Choose The Right Software
When IT managers shop for asset management software, they need to consider whether they’d like the system connected to the enterprise accounting system to synchronize costs. That answer will narrow options for asset-tracking software, Pennington says.
Other questions to consider: Does the software need to track assets used by customers? Will it need to produce invoices? Does the software allow for serialization?
The asset-tracking software generally costs $750 to $900 per licensed user. “Each software has a slightly different approach to how it tracks assets. It is imperative that it will be similar to the company’s own business processes,” Pennington says. “The other option is for the company to be willing to change their business processes to match that of the software.”
In addition, managers may need a labeling program that can connect to the tracking system, though this is included with some systems. Pennington says prices for a labeling program can run about $450.
Pennington explains that managers will also likely need a thermal printer, which can run from $400 to $900, and barcode scanners, which generally cost anywhere from $400 to $1,900. The printing and labeling equipment lets companies label hardware to track it in the field.
Martin provides additional advice, recommending that IT managers resist the urge to track everything. “You can get stuck in data overload and a lot of information . . . isn’t really relevant to business decisions,” he says. “Asset management is really focused on the business, so pay attention to the stuff that will cost or save you money.”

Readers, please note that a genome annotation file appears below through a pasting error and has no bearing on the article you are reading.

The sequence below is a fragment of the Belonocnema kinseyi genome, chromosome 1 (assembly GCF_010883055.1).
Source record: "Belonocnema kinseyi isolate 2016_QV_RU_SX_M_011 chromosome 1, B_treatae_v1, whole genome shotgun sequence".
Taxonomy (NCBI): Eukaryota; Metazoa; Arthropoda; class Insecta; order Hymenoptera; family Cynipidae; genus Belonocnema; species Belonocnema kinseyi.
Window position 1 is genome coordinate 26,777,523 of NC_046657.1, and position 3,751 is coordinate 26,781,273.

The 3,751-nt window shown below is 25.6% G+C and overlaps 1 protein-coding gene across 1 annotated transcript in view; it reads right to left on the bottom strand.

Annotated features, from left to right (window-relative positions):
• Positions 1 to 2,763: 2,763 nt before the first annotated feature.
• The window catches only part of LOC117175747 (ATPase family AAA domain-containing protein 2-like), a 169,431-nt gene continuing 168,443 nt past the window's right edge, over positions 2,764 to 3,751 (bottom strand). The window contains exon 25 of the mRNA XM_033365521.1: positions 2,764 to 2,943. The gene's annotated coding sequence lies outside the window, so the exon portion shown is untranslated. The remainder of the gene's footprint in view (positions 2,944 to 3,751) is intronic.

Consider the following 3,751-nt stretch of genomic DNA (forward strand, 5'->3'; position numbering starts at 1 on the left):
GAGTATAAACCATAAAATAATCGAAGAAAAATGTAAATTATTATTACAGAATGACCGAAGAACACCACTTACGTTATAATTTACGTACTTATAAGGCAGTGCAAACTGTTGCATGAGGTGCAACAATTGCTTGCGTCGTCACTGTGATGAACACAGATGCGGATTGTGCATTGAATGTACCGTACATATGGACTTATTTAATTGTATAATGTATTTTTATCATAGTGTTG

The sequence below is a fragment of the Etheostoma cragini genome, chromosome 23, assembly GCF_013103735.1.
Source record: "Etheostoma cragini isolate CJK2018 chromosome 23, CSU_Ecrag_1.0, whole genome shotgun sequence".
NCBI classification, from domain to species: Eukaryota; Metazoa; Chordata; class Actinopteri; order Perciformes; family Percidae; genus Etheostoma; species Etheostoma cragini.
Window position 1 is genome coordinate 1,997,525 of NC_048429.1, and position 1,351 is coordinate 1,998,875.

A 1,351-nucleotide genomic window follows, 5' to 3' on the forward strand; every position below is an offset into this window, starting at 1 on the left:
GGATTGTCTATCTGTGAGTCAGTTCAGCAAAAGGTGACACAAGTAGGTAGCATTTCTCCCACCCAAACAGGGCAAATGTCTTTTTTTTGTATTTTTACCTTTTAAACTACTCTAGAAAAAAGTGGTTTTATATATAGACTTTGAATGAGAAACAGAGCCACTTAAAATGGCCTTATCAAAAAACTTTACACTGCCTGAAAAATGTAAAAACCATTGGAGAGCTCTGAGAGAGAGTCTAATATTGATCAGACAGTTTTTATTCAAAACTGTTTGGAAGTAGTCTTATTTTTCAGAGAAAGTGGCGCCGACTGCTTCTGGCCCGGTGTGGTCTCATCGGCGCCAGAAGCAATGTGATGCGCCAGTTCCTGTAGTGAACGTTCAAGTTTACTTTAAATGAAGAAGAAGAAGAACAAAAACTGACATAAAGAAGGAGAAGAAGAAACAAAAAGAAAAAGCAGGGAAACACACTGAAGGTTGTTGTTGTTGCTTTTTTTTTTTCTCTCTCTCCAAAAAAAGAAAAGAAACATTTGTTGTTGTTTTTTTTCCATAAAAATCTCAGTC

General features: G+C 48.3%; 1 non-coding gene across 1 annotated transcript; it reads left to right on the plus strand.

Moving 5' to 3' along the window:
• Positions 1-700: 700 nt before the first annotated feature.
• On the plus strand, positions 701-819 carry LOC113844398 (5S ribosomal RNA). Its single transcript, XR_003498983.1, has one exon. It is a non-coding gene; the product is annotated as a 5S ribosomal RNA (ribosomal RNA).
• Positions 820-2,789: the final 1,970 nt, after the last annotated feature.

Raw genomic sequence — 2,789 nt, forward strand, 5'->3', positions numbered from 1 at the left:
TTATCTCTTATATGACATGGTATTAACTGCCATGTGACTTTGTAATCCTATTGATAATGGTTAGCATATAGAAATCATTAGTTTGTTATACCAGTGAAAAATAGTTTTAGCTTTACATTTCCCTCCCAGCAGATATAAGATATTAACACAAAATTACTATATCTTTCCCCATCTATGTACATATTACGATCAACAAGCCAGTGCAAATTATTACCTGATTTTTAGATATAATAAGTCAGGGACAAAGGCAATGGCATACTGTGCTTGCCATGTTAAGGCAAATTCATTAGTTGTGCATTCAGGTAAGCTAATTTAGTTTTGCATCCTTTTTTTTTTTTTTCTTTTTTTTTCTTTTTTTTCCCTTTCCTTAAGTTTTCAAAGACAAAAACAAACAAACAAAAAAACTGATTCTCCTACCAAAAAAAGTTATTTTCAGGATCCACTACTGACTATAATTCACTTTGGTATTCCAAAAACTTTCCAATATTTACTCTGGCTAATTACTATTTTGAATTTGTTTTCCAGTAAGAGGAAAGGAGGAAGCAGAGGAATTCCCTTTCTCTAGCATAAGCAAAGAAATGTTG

by Jean Thilmany
TOP TIPS |
• Although helpful, you don’t need to populate a data-tracking system with historical asset information. Doing so delays the return of data.
• Knowing the actual cost of each system can help IT personnel make the case for or against new purchases to their higher-ups.
• Having asset information housed in one place saves a significant amount of time when you need to secure systems quickly or to bring them back up.
• By keeping track of license renewal dates, the software can shave costs in penalties for late renewals.
What You’ll Need |
• To properly track your enterprise’s data assets, you need:
• To know the department or employee to which each asset is assigned.
• To list all IT assets within the company and its subsidiaries.
• Barcoding, thermal-printing, and labeling software for tracking hardware in the field.
• To have a handle on costs related to the assets (such as heating and cooling costs), so you can properly populate the data asset software.
• To know the physical state of the hardware and the date it was entered into the system, so you can compare it to its returned state.
• To know what the numbers and information returned by the asset-tracking system mean for your company.